The Asian crisis didn’t faze McDonald’s, which operates in 113 countries. The week Thueson drove the container to Tacoma, the company announced plans to invest $1.5 billion expanding in Asia for the next three years.
If anything, Asia’s troubles would help the expansion. Costs of land, labor and supplies would be cheaper because of weakened Asian currencies. “We’re in this for the long haul,” said Jim Cantalupo, McDonald’s International president and chief executive officer.
Thueson pulled up at the Port of Tacoma’s Sealand terminal. He joined a long line of trucks waiting for unloading by unhurried longshoremen.
As in other West Coast ports, Tacoma’s exports to Asia were declining. Maersk Inc., the Danish steamship company that would take the fries to Singapore, had canceled one of its three weekly vessel calls on Tacoma.
Two days later, a crane grabbed the refrigerated container containing the fries from Hutterite Circle 6 and swung it over the 62,700-ton Dagmar Maersk. Built in South Korea in 1995, the ship holds 4,323 containers and 310 refrigerated boxes.
Longshoremen handle the cargo gingerly. Drop a carton of fries, and about one-third of the brittle frozen fingers break. Customers hate short fries.
The crane driver lowered the box carefully below deck. He eased its corner pins into slots at the top of another container of fries headed for Singapore.
Above it, the longshoreman placed a Sealand container of chilled fresh apples headed for Kuwait.
The Hutterites’ spuds were off to Asia.
* * *
The Dagmar Maersk, crewed by Pacific islanders from the Micronesian republic of Kiribati, passed dolphins and orcas a day out of Tacoma.
The ship took the shortest route to Japan. It passed through the Aleutian Islands, skirting the northwest corner of Attu to cross the Pacific Ocean.
As the Dagmar docked April 21 at Yokohama, Japan, officials in Tokyo struggled to save their sinking economy.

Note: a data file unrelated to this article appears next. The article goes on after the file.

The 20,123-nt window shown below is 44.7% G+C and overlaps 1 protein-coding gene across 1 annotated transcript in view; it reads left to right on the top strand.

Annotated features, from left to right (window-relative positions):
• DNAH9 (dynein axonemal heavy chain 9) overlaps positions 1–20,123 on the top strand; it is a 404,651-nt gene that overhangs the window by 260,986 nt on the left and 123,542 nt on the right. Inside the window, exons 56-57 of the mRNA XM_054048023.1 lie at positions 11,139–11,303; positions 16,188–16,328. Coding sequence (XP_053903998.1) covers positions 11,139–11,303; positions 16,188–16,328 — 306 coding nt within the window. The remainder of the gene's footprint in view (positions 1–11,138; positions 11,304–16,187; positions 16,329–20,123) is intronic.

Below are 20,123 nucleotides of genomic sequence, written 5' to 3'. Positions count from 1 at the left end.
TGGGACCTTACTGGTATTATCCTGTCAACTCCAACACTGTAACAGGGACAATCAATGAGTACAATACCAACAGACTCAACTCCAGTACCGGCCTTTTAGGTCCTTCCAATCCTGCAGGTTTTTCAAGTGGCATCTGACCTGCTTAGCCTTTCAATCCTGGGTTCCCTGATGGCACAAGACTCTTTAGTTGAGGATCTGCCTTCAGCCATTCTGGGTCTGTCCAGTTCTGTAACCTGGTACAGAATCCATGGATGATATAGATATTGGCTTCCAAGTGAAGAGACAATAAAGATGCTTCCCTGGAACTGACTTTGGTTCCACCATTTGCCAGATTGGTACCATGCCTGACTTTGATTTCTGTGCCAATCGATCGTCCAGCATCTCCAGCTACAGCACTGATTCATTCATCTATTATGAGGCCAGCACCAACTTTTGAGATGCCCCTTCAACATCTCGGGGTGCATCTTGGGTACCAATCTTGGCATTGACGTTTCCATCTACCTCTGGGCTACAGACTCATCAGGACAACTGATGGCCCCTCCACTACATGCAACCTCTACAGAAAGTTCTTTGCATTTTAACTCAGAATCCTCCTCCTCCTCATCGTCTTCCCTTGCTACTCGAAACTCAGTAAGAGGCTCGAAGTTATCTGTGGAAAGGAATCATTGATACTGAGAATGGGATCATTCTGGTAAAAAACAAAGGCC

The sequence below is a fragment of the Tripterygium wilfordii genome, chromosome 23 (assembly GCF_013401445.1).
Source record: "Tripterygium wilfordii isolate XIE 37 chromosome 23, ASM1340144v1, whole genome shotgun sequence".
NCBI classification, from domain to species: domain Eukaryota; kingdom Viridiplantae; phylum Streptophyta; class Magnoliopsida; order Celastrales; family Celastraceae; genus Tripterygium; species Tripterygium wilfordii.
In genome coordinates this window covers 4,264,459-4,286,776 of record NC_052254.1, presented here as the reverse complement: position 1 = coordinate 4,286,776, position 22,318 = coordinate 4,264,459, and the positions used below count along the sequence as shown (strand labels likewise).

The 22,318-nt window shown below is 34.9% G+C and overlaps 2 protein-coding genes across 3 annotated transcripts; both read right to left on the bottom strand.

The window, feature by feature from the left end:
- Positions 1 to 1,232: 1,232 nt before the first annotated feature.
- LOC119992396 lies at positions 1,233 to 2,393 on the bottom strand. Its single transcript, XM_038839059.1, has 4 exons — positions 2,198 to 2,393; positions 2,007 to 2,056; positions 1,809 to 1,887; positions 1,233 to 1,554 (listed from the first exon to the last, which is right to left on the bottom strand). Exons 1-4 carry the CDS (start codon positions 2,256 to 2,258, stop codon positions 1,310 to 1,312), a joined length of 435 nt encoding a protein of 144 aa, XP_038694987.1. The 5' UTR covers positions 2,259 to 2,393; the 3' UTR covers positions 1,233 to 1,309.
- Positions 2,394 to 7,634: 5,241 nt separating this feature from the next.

The government approved its largest stimulus package ever, $127 billion in tax cuts and public works projects that all but promised to pave over Japan. The Clinton administration immediately called for stronger measures.
The Dagmar steamed on to Shimizu, Japan. It spooked a large turtle in the inland sea.
In Kobe, Japan, crew members took a rare shore leave. Freighters load and unload so fast that for sailors, they can seem like floating prisons.
The ship veered south. On a clear night off Taiwan, lights from thousands of junks and other fishing vessels shimmered on the inky East China Sea.
Taiwan was surviving Asia’s troubles better than most. Its currency held steady, bolstered by Taiwan’s huge foreign reserves.
But to the south in Indonesia, anger erupted as prices continued rising. The middle class increasingly registered quiet support for student demonstrators who called on Suharto to resign.
Rain closed in on the Dagmar in Kaohsiung, Taiwan, one of Portland’s sister cities. It pounded on the bridge’s massive windshield as if sealing the crew into an aquarium.
On April 26 in Hong Kong, Capt. Hans-Jürgen Hinx glared at his chief mate. The fellow German was telling him that the Dagmar Maersk was stuck in port.
This voyage was turning into a string of broken equipment, broken schedules and broken promises. The hulking container ship was falling behind schedule.
Hinx’s bosses weren’t pleased. A ship such as the Dagmar can cost more than $10,000 a day to run, eating into thin profit margins.
Even the point-and-shoot camera that the crew had bought in Long Beach, Calif., was jammed. Now the chief mate was telling Hinx that the emergency beacon had quit.
The beacon spearheads a rescue system that has also gone global. Attached to the top of the ship above the bridge, the beacon breaks free of a sinking ship and floats to the surface. Then it beams a signal up to a Russian satellite and down again to technicians in Moscow, who record the beacon’s location and the ship’s identification number.
The appearance of the young Australian who showed up to replace the beacon inspired little confidence.
Adam Fountain looked more like a shoestring traveler than an engineer. He pulled Walkman earphones from his ears. He brushed water from his dripping beard. He squeezed his sopping, overstuffed backpack into an elevator to the bridge.
Fountain climbed metal steps above the bridge. He fought driving rain to reach the defective beacon, which was bolted to a railing far above the main deck.
Fountain unpacked a small tool case. Suddenly the whole show—the towering ship, the thousands of containers, the ship’s staggering operating cost, the Hutterite french fries bound for Singapore—all came down to a green-handled screwdriver.
Fountain cursed softly. He chipped away layers of rust and paint.
The beacon clicked into place a half hour later. In his office below the bridge, Hinx growled at his crew. Fountain entered with a lengthy, itemized bill.
A burly sailor stuffed new batteries into the ship’s jammed camera, and it began working, too. He pointed it at the captain. Hinx bared his teeth. The camera flashed. The ship was cleared for Singapore.